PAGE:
When we discuss philanthropy within the African continent, too often the focus is on the wealthiest class of Africans and the large contributions they can make. However, what matters more when it comes to charitable giving is the potential for billions of aggregate dollars from millions of small givers.

Charities Aid Foundation’s World Giving Index estimates that if Africa’s middle-class joined the rest of the world’s middle classes to give 0.5 per cent of their spending, the continent and the rest of the world would have $319 billion in resources for civil society organizations annually by 2030.

Indeed, it is the African diaspora and Africa’s middle-class that are the missing pieces needed to transform philanthropy in Africa and unlock the path towards achieving the Sustainable Development Goals (SDGs).

Philanthropy in Africa needs to catch up with the role that small donations play in transforming our communities. We have too-quickly accepted that philanthropy must be channeled via specific kinds of institutional arrangements or particular organizations.

Yet, philanthropy represents a voluntary donation, and every day, millions of migrants and middle-class families provide funds directly to their family, relatives and acquaintances voluntarily, and thus, are engaging in a form of philanthropy.

In most instances, middle-class philanthropy happens under the radar, unnoticed or unidentifiable. So are remittances made through informal channels that reach communities across the continent.

Those who send funds to support family and friends do not count themselves as benefactors, yet their contribution plays a significant role in transforming their principal recipients and extended networks.

For instance, two million Somalis abroad send home $1.4 billion, the equivalent to 23 per cent of the country’s GDP, and higher than any amount of foreign aid. Overall, African diaspora’s contribution amounts to $63 billion per year. Communities use it for education, homebuilding, land purchases and farm improvements, all critical enablers of social transformation.

We cannot ignore the philanthropic potential of their contributions. Imagine if the African diaspora redirected $315 million or 0.5 per cent of their annual transfers, to civil society organizations.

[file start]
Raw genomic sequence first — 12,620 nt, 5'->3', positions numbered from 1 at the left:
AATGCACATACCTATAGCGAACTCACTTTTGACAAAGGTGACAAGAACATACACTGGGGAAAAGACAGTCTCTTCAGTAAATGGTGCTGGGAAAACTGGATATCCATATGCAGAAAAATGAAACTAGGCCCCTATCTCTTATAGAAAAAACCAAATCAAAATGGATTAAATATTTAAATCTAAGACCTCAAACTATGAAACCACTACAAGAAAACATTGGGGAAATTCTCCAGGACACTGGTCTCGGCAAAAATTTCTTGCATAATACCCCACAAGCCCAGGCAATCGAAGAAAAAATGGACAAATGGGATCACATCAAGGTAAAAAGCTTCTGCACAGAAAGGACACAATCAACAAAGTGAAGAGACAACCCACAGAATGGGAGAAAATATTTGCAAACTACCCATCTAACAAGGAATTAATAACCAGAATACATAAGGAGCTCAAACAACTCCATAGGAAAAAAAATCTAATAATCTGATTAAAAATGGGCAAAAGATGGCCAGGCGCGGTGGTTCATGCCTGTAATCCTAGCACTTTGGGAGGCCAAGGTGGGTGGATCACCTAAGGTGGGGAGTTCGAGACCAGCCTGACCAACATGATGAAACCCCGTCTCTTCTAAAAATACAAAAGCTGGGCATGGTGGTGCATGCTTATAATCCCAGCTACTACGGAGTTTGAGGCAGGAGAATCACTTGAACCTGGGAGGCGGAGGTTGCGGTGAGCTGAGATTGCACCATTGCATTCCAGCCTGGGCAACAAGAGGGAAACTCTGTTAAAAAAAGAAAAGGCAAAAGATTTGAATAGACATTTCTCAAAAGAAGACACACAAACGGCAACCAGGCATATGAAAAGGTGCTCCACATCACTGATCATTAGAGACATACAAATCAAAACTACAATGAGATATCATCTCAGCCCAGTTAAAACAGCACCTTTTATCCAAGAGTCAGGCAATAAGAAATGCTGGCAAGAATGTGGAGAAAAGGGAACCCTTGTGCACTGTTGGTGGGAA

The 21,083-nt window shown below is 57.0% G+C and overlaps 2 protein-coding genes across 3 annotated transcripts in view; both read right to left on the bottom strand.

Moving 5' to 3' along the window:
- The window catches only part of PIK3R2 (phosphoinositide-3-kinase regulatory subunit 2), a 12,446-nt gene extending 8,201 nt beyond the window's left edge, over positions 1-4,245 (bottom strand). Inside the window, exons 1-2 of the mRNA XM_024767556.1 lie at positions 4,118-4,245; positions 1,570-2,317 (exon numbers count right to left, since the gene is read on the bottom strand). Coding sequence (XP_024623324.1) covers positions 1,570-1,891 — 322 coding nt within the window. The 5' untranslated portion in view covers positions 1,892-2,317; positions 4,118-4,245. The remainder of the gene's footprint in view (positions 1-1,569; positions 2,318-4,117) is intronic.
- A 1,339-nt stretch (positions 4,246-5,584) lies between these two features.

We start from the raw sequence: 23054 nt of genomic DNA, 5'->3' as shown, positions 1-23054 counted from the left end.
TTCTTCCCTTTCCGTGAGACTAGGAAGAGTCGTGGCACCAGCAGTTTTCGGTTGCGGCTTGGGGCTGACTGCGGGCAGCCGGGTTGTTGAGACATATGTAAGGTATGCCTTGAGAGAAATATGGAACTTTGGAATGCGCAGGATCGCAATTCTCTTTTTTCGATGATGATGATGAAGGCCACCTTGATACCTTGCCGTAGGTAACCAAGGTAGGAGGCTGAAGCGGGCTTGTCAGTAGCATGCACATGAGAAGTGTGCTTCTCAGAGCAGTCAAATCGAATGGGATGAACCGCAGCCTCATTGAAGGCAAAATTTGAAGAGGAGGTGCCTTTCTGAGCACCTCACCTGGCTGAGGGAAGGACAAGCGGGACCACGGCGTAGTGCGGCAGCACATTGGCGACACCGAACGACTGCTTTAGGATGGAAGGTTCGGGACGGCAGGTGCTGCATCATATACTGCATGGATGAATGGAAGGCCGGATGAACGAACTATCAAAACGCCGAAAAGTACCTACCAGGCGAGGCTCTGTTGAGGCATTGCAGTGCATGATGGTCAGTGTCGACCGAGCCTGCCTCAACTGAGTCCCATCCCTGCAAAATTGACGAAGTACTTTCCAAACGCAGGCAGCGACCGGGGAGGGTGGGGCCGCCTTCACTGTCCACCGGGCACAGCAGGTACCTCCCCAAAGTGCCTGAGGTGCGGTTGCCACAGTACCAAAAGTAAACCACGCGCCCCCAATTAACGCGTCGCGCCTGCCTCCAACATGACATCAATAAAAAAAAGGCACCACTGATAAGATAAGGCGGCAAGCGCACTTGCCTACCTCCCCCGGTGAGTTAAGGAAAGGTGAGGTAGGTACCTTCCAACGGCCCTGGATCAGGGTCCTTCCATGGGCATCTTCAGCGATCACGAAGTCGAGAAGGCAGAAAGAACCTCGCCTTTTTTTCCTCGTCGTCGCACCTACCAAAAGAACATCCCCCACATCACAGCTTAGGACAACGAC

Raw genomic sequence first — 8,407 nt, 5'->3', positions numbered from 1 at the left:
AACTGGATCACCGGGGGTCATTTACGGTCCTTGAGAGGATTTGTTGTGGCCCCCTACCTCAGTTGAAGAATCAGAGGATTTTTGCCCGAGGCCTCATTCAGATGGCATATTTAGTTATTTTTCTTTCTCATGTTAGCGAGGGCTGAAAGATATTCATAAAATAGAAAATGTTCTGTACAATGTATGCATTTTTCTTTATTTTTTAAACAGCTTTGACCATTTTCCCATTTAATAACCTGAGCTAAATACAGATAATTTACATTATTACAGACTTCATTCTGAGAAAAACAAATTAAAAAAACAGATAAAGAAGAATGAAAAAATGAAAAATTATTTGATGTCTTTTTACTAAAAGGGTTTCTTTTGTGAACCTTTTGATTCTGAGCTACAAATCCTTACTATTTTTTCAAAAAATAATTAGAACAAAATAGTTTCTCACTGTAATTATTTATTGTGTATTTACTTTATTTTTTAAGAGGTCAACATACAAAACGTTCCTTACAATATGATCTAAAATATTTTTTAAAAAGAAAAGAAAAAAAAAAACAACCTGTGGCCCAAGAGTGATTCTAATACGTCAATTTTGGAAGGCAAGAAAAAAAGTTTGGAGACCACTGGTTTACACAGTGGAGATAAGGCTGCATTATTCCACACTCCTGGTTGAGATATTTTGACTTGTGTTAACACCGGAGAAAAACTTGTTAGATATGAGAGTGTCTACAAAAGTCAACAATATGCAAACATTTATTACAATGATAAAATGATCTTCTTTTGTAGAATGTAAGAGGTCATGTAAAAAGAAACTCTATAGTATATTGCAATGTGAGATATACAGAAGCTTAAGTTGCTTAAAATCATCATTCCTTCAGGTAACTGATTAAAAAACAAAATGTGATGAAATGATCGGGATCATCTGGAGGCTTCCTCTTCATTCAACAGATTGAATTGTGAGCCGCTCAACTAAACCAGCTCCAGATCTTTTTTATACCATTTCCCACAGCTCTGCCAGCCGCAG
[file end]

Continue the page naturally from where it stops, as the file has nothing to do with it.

The real value, though, lies in reducing the transfer costs, that is the fees charged for funds to reach communities, which amounted to $16 billion in 2014. The commitment to reduce fees by 2030 from 11.5 per cent to 3 per cent is a positive step. It will save a lot of funds that can be directed from the diaspora into charitable giving to attain the SDGs.

The philanthropy of a few prominent African billionaires and millionaires are often cited as the primary solution. However, on a continent set to house the largest youth contingent in the world, it is in our interest to make Africa’s middle-class the engine of economic transformation.

As such, there is value in creating mechanisms for Africans to commit resources to their communities as some commit to their churches. Laws and norms of our societies should govern the evolution of philanthropy in Africa. African civil societies should play a critical role in reframing the debate to secure new sources of funding.

The onus is on us. If Africa’s middle-class can earmark funds of, say, between $1,000 to $10,000 per year for civil society organizations, the impact will be huge.

For instance, more investments in women entrepreneurs, like a clothing trader named Teresia, who works on the Uganda-Kenya border are required. Teresia and many other women manage $20,000 or more in working capital per year.

They do not need microfinance. Their businesses could grow even more from just $10,000 or more in philanthropic investment from the middle class.

Philanthropy should not be limited to select groups of people with large sums of money. There is often a gap that the middle-class can fill. The diaspora is contributing to individuals, but can do so more effectively and differently now.

We cannot afford to ‘lose the middle’ if philanthropy in Africa is to become a real impact-driven force across its fifty-four countries.

Carl Manlan is Chief Operating oOficer at the Ecobank Foundation, and a 2016 New Voices Fellow at the Aspen Institute

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